The composting outhouse at Klanawa River Camp

Most of the outhouses are only accessible via a ladder. Only two have steps. Each has a DIY lock of some kind as well. Toilet paper is not provided.

Besides those in the campgrounds, there are outhouses at the northern trailhead (Pachena Bay), near the Pachena Bay Lighthouse and at the Crab Shack (Nitinaht Narrows).

The only flush toilets close to the trail are at the southern trailhead in Gordon River, just behind the West Coast Trail office.

If you need to go to the washroom outside of the campgrounds:

  • Pick a spot well away from the trail and also water sources (at least 70 steps)
  • Dig a hole 15 to 20cm (6-8 inches) deep
  • Cover the waste
  • Dispose of your toilet paper in the next outhouse
Close up of composting wooden outhouse on the West Coast Trail, with First Nation mask on door
One of the outhouses at Camper Bay Camp

Campfires

When there is no campfire ban, campfires are allowed on most of the West Coast Trail. The exception is between kilometers 34 and 38.

Campfires should be kept small, be located below the high tide line, consist of driftwood only and be extinguished with water (not sand).

Do not rely on cooking your food on a campfire. The West Coast Trail is subject to rain and damp conditions even in the height of summer.

Campfires were banned for most of the 2021 West Coast Trail hiking season.

Parks Canada staff will advise of a campfire ban (if applicable) at the mandatory orientation, but it’s a good idea to check the BC Wildfire Service website for restrictions in advance of your trip. The West Coast Trail is part of the Coastal Fire Centre.

Looking down Walbran Creek Beach, which features both sand and pebbles
Looking down Walbran Creek Beach – this damp evening would probably have been improved with a campfire!

Essential WCT camping items

As well as the 10 Essentials and all of your regular backpacking equipment, I’d recommend the following items for West Coast Trail camping.

  • Toilet paper. An absolute must as it is not provided in any of the outhouses along the West Coast Trail. Hand sanitizer is also a good idea
  • Lightweight nylon dry bags (like this or this). Ideal for food storage, dry bags are not waterproof in terms of full submersion but they will keep the rain off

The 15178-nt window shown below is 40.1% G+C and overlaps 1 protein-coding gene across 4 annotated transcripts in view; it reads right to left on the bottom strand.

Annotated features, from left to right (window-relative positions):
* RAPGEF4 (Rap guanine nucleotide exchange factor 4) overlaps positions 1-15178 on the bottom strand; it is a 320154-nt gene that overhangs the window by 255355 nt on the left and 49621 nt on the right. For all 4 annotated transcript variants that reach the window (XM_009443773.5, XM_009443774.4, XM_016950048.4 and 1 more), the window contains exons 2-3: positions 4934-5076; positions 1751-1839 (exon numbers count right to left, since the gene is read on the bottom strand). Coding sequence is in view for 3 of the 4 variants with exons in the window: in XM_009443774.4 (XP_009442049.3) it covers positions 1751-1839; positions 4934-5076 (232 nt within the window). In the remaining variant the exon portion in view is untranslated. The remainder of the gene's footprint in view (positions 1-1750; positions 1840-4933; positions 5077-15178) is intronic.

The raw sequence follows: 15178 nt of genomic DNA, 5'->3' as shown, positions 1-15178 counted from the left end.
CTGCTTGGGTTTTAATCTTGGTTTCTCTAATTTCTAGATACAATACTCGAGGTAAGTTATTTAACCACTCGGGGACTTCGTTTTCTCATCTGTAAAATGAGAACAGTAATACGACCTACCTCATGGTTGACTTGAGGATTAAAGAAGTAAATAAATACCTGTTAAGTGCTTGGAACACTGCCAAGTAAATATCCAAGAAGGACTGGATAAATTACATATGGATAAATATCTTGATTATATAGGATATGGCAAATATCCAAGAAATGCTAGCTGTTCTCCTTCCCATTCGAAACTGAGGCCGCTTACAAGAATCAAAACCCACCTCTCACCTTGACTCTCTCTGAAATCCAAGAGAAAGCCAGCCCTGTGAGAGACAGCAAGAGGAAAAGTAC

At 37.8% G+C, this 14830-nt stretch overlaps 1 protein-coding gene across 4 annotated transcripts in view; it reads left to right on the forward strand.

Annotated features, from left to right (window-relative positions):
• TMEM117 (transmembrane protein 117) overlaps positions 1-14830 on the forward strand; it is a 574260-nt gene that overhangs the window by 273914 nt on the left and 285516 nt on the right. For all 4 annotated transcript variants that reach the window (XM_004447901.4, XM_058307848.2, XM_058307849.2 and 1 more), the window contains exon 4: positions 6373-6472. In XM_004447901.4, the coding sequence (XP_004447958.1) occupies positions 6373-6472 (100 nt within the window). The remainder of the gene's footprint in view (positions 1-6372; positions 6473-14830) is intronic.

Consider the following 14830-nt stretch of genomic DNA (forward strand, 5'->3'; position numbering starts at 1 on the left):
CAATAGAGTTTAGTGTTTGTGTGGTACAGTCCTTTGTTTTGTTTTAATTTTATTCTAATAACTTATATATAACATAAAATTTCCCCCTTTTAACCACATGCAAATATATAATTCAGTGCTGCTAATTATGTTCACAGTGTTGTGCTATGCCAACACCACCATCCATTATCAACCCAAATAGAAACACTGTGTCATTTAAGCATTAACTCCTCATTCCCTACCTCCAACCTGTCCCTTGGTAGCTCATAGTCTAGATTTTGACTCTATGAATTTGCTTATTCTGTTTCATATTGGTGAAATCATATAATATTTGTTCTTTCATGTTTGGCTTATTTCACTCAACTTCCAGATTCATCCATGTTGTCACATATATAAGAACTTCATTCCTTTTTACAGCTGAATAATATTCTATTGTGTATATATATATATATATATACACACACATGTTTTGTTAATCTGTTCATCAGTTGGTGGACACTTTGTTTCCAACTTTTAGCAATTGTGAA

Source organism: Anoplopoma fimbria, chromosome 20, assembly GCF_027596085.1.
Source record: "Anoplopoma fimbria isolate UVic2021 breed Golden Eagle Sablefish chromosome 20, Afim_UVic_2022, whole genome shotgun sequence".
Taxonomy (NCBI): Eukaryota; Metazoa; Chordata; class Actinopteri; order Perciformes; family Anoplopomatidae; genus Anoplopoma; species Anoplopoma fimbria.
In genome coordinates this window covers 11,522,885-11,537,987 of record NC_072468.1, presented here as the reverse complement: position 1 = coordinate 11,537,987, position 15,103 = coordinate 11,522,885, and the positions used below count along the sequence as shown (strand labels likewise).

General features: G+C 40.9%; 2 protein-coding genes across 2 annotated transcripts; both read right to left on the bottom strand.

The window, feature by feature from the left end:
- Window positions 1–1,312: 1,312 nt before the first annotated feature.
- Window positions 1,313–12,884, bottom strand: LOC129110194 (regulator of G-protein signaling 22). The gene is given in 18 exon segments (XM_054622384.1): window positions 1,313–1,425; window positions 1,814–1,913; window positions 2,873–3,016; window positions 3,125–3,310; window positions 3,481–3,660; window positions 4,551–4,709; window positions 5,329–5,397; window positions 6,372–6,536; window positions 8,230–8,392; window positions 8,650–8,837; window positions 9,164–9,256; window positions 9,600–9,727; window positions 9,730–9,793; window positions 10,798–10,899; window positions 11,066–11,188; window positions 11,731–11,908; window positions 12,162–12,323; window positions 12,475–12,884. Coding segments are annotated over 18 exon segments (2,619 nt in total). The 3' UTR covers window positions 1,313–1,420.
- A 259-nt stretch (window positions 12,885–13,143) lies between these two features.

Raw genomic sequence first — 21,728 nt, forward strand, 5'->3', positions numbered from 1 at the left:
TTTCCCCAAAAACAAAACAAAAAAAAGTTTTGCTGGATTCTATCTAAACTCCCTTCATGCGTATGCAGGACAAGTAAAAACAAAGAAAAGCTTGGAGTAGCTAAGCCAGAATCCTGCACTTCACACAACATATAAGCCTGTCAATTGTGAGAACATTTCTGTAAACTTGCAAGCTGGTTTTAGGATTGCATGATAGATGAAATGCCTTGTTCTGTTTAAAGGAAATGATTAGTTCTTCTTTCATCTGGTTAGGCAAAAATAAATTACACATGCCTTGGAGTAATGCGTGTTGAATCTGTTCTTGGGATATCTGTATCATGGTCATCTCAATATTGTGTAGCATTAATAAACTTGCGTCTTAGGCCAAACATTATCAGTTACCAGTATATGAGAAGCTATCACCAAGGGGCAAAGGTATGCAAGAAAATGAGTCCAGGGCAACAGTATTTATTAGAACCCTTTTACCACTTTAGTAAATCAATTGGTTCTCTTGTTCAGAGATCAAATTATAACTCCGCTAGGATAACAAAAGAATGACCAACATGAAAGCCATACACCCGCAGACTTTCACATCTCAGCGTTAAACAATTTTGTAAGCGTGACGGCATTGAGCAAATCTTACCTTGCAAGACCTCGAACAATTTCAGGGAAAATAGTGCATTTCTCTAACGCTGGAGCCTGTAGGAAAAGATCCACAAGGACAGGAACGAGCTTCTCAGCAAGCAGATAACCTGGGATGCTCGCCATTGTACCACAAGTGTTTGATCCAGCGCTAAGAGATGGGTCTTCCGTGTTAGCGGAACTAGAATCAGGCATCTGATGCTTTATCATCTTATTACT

• Camp sandals. A pair of water shoes is a must have for the West Coast Trail. It’s a bonus if your water shoes can double up as comfortable shoes to wear around camp. These Teva Hurricane Drift sandals worked perfectly for me – supportive, super lightweight (170g) and dry in a flash
  • Lightweight tarp. While we didn’t use ours much in July, a lightweight tarp could be very helpful for shelter during the wetter months
  • 15m of nylon cord/rope. A rope has many potential uses, such as an emergency bear hang (as mentioned above) or a drying line. Likewise, I’d suggest bringing at least one carabiner
  • Small towel. Avoid tracking sand into the tent by cleaning your feet and gear with a small towel. If you think swimming may be a possibility, consider bringing a larger one to use for drying off too
Looking through driftwood at Carmanah Beach camp, to sandy beach and set up tent on left
Carmanah Beach Camp

Check out these other BC backpacking guides next:

13 of the Best Shoulder Season Backpacking Trips in BC

Mount Assiniboine Provincial Park: 2021 Hiking Guide

Lake O’Hara Hiking and Camping 2021 Guide, Yoho National Park

25 of the Best Overnight Backpacking Trips in BC

West Coast Trail Alternatives: Best Coastal BC Backpacking Trips

Hiking the Iceline Trail, Yoho National Park: Complete Guide

Ultimate Hiking Guide to the Cape Scott Trail, Vancouver Island

The West Coast Trail is one of Canada’s most iconic hiking trails. Most hikers spend 6-8 days traversing the challenging 75km long trail, camping at their choice of 13 designated campgrounds. In this post, I’ll share the lowdown on each and every West Coast Trail campground, as well as other accommodation options. offtracktravel.ca
If you found this post helpful, PIN it with the above image

FREE PRINTABLE HIKING PACKING CHECKLIST

Sign up to our monthly newsletter and receive a completely free download of our printable, customisable packing checklist for multi-day hiking trips